Configuring trusted certificates

How to configure the Keycloak Truststore to communicate through TLS.

When Keycloak communicates with external services or has an incoming connection through TLS, it has to validate the remote certificate in order to ensure it is connecting to a trusted server. This is necessary in order to prevent man-in-the-middle attacks.

The certificates of these clients or servers, or the CA that signed these certificates, must be put in a truststore. This truststore is then configured for use by Keycloak.

Configuring the System Truststore

The existing Java default truststore certs will always be trusted. If you need additional certificates, which will be the case if you have self-signed or internal certificate authorities that are not recognized by the JRE, they can be included in the conf/truststores directory or subdirectories. The certs may be in PEM files, or PKCS12 files with extension .p12 or .pfx. If in PKCS12, the certs must be unencrypted - meaning no password is expected.

If you need an alternative path, use the --truststore-paths option to specify additional files or directories where PEM or PKCS12 files are located. Paths are relative to where you launched Keycloak, so absolute paths are recommended instead. If a directory is specified, it will be recursively scanned for truststore files.

After all applicable certs are included, the truststore will be used as the system default truststore via the properties, and as the default for internal usage within Keycloak.

For example:

bin/kc.[sh|bat] start --truststore-paths=/opt/truststore/myTrustStore.pfx,/opt/other-truststore/myOtherTrustStore.pem

It is still possible to directly set your own truststore System properties, but it’s recommended to use the --truststore-paths instead.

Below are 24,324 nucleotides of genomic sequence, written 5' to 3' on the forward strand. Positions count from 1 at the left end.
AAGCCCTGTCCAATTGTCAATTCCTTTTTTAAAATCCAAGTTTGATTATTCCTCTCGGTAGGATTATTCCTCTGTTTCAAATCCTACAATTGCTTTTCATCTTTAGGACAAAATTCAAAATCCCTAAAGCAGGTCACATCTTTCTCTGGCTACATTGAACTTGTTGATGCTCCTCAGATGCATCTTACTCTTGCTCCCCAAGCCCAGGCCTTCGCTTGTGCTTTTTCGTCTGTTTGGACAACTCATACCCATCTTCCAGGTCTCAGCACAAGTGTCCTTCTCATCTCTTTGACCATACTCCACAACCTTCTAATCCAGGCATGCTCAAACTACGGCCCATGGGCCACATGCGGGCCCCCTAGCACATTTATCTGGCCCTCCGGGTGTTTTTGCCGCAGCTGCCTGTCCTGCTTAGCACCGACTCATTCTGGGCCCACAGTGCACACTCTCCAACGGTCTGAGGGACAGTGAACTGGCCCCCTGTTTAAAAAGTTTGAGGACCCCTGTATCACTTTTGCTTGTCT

Hostname Verification Policy

You may refine how hostnames are verified by TLS connections with the tls-hostname-verifier property.

  • DEFAULT (the default) allows wildcards in subdomain names (e.g. * to match names with the same number of levels (e.g., but not - with rules and exclusions for public suffixes based upon

  • ANY means that the hostname is not verified.

  • WILDCARD (deprecated) allows wildcards in subdomain names (e.g. * to match anything, including multiple levels (e.g. Use DEFAULT instead.

  • STRICT (deprecated) allows wildcards in subdomain names (e.g. * to match names with the same number of levels (e.g., but not - with some limited exclusions. Use DEFAULT instead.

    Please note that this setting does not apply to LDAP secure connections, which require strict hostname checking.

Relevant options



The TLS hostname verification policy for out-going HTTPS and SMTP requests.

CLI: --tls-hostname-verifier

STRICT and WILDCARD have been deprecated, use DEFAULT instead. Deprecated values: STRICT, WILDCARD



List of pkcs12 (p12 or pfx file extensions), PEM files, or directories containing those files that will be used as a system truststore.

CLI: --truststore-paths

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